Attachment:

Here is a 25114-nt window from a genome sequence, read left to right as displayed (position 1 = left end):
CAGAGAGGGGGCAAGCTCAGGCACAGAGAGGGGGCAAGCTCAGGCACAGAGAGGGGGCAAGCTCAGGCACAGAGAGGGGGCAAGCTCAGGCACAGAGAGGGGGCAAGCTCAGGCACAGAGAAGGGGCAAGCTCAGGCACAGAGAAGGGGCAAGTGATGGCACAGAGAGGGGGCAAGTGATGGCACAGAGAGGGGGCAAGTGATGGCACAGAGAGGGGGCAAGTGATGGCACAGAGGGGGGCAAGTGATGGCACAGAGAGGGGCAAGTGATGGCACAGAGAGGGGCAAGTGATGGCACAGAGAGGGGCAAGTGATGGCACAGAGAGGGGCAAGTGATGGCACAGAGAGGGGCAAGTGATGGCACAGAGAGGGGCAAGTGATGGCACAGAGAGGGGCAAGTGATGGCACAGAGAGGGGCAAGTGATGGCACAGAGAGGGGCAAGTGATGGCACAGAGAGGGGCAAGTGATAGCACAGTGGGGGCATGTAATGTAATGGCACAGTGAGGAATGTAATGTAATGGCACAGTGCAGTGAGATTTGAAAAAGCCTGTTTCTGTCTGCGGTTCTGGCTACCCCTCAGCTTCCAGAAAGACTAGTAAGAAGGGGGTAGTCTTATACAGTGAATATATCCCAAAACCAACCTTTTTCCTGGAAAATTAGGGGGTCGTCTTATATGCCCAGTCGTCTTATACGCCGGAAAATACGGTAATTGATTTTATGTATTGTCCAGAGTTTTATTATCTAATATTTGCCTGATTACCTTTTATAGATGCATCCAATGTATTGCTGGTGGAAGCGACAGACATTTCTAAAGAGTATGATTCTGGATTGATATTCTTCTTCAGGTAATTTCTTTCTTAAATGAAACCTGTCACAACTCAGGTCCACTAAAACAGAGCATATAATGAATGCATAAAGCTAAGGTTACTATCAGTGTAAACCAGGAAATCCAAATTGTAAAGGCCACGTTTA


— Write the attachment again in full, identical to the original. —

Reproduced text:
Here is a 25114-nt window from a genome sequence, read left to right as displayed (position 1 = left end):
CAGAGAGGGGGCAAGCTCAGGCACAGAGAGGGGGCAAGCTCAGGCACAGAGAGGGGGCAAGCTCAGGCACAGAGAGGGGGCAAGCTCAGGCACAGAGAGGGGGCAAGCTCAGGCACAGAGAAGGGGCAAGCTCAGGCACAGAGAAGGGGCAAGTGATGGCACAGAGAGGGGGCAAGTGATGGCACAGAGAGGGGGCAAGTGATGGCACAGAGAGGGGGCAAGTGATGGCACAGAGGGGGGCAAGTGATGGCACAGAGAGGGGCAAGTGATGGCACAGAGAGGGGCAAGTGATGGCACAGAGAGGGGCAAGTGATGGCACAGAGAGGGGCAAGTGATGGCACAGAGAGGGGCAAGTGATGGCACAGAGAGGGGCAAGTGATGGCACAGAGAGGGGCAAGTGATGGCACAGAGAGGGGCAAGTGATGGCACAGAGAGGGGCAAGTGATGGCACAGAGAGGGGCAAGTGATAGCACAGTGGGGGCATGTAATGTAATGGCACAGTGAGGAATGTAATGTAATGGCACAGTGCAGTGAGATTTGAAAAAGCCTGTTTCTGTCTGCGGTTCTGGCTACCCCTCAGCTTCCAGAAAGACTAGTAAGAAGGGGGTAGTCTTATACAGTGAATATATCCCAAAACCAACCTTTTTCCTGGAAAATTAGGGGGTCGTCTTATATGCCCAGTCGTCTTATACGCCGGAAAATACGGTAATTGATTTTATGTATTGTCCAGAGTTTTATTATCTAATATTTGCCTGATTACCTTTTATAGATGCATCCAATGTATTGCTGGTGGAAGCGACAGACATTTCTAAAGAGTATGATTCTGGATTGATATTCTTCTTCAGGTAATTTCTTTCTTAAATGAAACCTGTCACAACTCAGGTCCACTAAAACAGAGCATATAATGAATGCATAAAGCTAAGGTTACTATCAGTGTAAACCAGGAAATCCAAATTGTAAAGGCCACGTTTA